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'n ganz normaler Tag
'ne Suche gibt es nicht

Could anyone tell me what these abbreviations 'n and 'ne mean?

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1  
See also atlas-alltagssprache.de/runde-5/f18a-b – Loong Feb 10 at 13:38

Both are abbrevations of forms of ein/eine

  • 'n ganz normaler Tag - ein ganz Normaler Tag
  • 'ne Suche gibt es nicht - eine Suche gibt es nicht

Note that both abbreviations are very colloquial and only used in everyday speech in some parts of Germany.

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What parts of Germany would that be? – hiergiltdiestfu Feb 10 at 13:39
    
Certainly the southern parts of Germany, but I had the impression that this shortening was used everywhere. – Austinh1 Feb 10 at 13:54
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@Austinh1 actually, I would say that the southern regions of Germany do not use these abbreviations but people from northern parts do. Southern parts - I am thinking of Bavaria - and Austrian dialects rather use a [ein, eine] and an [einen] – jera Feb 10 at 14:04
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@Loong already posted a link to maps showing the (approximate) current regional distribution. – Crissov Feb 10 at 15:42
    
True, I didn't live in the dialect heavy part of south Germany, just in the city Munich. So that may be why I have a skewed impression. – Austinh1 Feb 10 at 16:58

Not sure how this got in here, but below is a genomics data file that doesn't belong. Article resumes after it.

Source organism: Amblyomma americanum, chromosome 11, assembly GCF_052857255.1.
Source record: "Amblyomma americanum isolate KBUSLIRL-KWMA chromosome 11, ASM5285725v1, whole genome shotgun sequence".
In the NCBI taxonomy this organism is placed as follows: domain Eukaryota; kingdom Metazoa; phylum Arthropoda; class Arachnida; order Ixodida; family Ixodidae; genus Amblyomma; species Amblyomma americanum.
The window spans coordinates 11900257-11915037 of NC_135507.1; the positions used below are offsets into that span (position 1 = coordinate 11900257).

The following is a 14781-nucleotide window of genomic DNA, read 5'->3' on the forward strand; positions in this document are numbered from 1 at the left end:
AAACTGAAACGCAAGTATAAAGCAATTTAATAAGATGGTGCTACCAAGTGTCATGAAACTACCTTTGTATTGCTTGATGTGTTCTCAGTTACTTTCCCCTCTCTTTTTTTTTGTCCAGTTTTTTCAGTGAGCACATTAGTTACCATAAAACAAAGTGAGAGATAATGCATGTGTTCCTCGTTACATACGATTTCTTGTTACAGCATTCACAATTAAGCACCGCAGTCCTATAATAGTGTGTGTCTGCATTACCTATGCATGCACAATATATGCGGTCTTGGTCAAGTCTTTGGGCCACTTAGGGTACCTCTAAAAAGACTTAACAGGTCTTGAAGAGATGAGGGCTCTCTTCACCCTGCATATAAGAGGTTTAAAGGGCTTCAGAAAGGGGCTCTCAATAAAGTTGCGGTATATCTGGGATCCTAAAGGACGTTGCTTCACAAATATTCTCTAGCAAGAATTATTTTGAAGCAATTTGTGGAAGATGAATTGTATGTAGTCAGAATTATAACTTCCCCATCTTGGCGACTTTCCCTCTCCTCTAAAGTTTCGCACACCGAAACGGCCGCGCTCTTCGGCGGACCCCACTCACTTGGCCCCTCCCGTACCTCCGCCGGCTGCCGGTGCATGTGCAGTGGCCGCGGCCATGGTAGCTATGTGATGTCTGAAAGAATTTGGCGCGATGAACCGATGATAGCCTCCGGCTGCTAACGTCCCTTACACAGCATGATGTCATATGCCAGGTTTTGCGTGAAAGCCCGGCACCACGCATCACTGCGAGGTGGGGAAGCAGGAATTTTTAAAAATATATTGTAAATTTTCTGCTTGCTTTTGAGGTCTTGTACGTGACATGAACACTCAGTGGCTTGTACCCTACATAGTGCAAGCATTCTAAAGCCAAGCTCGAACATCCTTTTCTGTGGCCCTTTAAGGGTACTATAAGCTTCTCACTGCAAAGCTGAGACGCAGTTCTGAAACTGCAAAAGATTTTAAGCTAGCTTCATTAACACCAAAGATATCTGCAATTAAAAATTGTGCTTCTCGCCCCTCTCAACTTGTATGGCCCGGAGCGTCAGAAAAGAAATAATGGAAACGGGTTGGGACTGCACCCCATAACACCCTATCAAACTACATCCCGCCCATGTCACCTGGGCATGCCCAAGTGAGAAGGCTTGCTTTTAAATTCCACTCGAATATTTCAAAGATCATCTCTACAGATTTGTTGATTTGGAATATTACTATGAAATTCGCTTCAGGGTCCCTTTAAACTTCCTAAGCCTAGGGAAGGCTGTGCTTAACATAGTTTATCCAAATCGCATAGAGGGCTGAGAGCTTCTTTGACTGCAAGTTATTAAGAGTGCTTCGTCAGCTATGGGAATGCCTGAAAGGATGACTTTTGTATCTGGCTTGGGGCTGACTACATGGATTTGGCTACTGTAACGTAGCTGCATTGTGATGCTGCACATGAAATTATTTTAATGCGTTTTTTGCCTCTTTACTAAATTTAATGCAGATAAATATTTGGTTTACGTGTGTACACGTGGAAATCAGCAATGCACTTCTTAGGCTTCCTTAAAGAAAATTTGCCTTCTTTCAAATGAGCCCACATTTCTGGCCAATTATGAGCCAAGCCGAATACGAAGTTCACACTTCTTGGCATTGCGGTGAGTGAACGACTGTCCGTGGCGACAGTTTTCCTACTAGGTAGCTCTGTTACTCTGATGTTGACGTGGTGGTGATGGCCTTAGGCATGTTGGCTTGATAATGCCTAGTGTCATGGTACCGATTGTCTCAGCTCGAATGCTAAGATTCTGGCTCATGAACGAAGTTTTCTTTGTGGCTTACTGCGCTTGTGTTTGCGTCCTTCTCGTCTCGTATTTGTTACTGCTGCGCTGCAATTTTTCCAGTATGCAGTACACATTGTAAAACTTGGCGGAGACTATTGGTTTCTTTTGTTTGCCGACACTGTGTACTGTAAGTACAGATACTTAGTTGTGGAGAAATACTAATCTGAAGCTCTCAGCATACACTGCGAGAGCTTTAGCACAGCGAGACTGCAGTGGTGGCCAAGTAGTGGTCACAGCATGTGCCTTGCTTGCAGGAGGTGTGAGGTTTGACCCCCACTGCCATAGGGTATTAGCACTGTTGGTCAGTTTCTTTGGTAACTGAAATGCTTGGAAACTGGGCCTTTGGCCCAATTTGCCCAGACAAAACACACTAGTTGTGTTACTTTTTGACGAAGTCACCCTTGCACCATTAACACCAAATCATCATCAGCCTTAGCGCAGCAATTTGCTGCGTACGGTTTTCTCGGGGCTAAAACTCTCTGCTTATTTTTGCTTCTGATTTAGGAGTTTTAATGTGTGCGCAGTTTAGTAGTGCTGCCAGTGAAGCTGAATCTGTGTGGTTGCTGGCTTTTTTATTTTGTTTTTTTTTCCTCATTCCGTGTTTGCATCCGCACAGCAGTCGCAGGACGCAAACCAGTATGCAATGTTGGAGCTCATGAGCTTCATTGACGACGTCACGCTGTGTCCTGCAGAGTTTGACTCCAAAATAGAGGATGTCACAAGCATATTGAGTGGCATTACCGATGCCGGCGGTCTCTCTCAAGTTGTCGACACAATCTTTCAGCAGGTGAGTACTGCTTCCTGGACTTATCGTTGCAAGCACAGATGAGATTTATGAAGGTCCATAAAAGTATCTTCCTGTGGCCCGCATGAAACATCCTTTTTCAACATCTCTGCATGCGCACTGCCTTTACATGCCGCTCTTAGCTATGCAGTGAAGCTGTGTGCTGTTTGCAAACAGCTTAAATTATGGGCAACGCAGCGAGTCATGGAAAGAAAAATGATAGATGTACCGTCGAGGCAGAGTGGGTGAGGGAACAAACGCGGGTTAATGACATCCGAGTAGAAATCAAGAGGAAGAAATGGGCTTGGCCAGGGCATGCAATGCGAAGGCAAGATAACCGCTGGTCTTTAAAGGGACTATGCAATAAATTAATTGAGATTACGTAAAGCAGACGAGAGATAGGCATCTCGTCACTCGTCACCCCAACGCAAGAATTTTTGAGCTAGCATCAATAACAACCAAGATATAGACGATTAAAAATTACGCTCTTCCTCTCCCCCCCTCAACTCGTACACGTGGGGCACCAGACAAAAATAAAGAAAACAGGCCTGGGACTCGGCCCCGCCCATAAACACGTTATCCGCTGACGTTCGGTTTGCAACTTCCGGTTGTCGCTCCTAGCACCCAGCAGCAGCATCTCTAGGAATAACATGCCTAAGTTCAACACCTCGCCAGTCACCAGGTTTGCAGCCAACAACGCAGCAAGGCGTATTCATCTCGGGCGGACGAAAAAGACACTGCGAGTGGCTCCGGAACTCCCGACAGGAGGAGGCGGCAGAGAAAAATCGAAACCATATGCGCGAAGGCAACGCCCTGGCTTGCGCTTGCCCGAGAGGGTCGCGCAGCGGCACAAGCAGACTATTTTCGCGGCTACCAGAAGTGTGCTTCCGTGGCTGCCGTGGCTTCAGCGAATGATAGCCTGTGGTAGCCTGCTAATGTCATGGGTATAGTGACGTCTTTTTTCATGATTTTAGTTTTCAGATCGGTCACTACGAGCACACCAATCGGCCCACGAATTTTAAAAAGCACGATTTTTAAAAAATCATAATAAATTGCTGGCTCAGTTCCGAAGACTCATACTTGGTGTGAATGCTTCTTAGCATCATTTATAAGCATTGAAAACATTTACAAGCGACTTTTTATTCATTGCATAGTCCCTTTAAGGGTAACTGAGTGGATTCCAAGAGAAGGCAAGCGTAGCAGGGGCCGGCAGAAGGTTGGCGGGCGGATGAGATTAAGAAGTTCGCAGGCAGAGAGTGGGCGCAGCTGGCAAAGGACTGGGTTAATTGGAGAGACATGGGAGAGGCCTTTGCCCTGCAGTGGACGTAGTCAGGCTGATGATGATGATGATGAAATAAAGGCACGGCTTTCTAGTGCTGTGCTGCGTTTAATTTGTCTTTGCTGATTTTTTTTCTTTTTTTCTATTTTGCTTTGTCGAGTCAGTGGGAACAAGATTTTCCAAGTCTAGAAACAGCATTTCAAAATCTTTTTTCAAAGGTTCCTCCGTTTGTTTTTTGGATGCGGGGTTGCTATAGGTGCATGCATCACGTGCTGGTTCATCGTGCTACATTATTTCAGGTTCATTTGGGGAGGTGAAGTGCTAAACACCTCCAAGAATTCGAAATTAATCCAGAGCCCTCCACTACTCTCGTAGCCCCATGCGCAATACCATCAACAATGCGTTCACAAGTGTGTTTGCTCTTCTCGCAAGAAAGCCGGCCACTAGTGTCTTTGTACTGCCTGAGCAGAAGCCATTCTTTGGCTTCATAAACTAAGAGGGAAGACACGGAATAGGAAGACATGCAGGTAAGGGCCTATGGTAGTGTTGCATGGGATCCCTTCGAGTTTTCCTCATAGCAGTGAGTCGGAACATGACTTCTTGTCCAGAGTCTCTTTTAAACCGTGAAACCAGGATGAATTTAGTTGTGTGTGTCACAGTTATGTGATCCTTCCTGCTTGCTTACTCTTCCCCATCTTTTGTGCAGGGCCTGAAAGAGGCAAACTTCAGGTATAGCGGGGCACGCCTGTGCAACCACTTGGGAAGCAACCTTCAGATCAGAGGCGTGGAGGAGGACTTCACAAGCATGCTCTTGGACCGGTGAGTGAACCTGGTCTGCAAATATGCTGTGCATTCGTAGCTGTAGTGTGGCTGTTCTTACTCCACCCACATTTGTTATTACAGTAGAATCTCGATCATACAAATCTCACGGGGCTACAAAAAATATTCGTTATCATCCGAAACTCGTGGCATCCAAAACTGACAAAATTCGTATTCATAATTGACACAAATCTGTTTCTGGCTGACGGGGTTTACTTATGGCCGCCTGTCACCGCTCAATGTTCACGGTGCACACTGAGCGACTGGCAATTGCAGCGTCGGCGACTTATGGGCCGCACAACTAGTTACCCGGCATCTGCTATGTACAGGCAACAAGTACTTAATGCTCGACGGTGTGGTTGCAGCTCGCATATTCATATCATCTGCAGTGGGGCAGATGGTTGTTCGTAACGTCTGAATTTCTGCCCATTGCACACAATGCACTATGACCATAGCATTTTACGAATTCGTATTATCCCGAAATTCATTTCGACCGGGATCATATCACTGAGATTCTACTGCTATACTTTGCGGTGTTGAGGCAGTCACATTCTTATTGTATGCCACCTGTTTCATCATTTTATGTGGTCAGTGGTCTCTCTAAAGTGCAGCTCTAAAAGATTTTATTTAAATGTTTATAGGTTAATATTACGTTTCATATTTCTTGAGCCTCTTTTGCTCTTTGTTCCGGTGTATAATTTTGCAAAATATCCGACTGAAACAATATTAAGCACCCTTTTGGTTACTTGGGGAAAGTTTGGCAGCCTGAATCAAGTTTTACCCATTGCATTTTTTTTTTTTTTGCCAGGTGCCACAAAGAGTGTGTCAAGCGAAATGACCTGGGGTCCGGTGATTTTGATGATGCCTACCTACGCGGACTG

It is not an abbreviation, this is slang or dialect, used in northern parts of German spoken area (you rarely will hear it in Austria).

"N" stands for "ein", "ne" stands for "eine":

N ganz normaler Tag.
Ein ganz normaler Tag.

Dat is ne Kuh.
Das ist eine Kuh.

In southern regions (Bavaria, Austria) people use an other slang word for those articles. It is "a" for both, "ein" and "eine":

A ganz normala Tåg.
Ein ganz normaler Tag.

Des is a Kua.
Das ist eine Kuh.

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4  
If it’s slang, they can still be considered abbreviations: Northern slang uses the last part and Southwestern slang uses the first part of standard ein(e) (it’s more obvious if spoken or transcribed phonemically: /ˈaɪ̯n(ə)/). A perfect example of how a Dachsprache works. If it’s dialect, however, we may consider separate but synonymous words. Interestingly, ’n is extended to nen by some speakers (which resembles ’nen from einen of course). Also, spoken language tends to shorten further, e.g. /das.nə.ku:/ (when ist is not emphasized). – Crissov Feb 10 at 15:54

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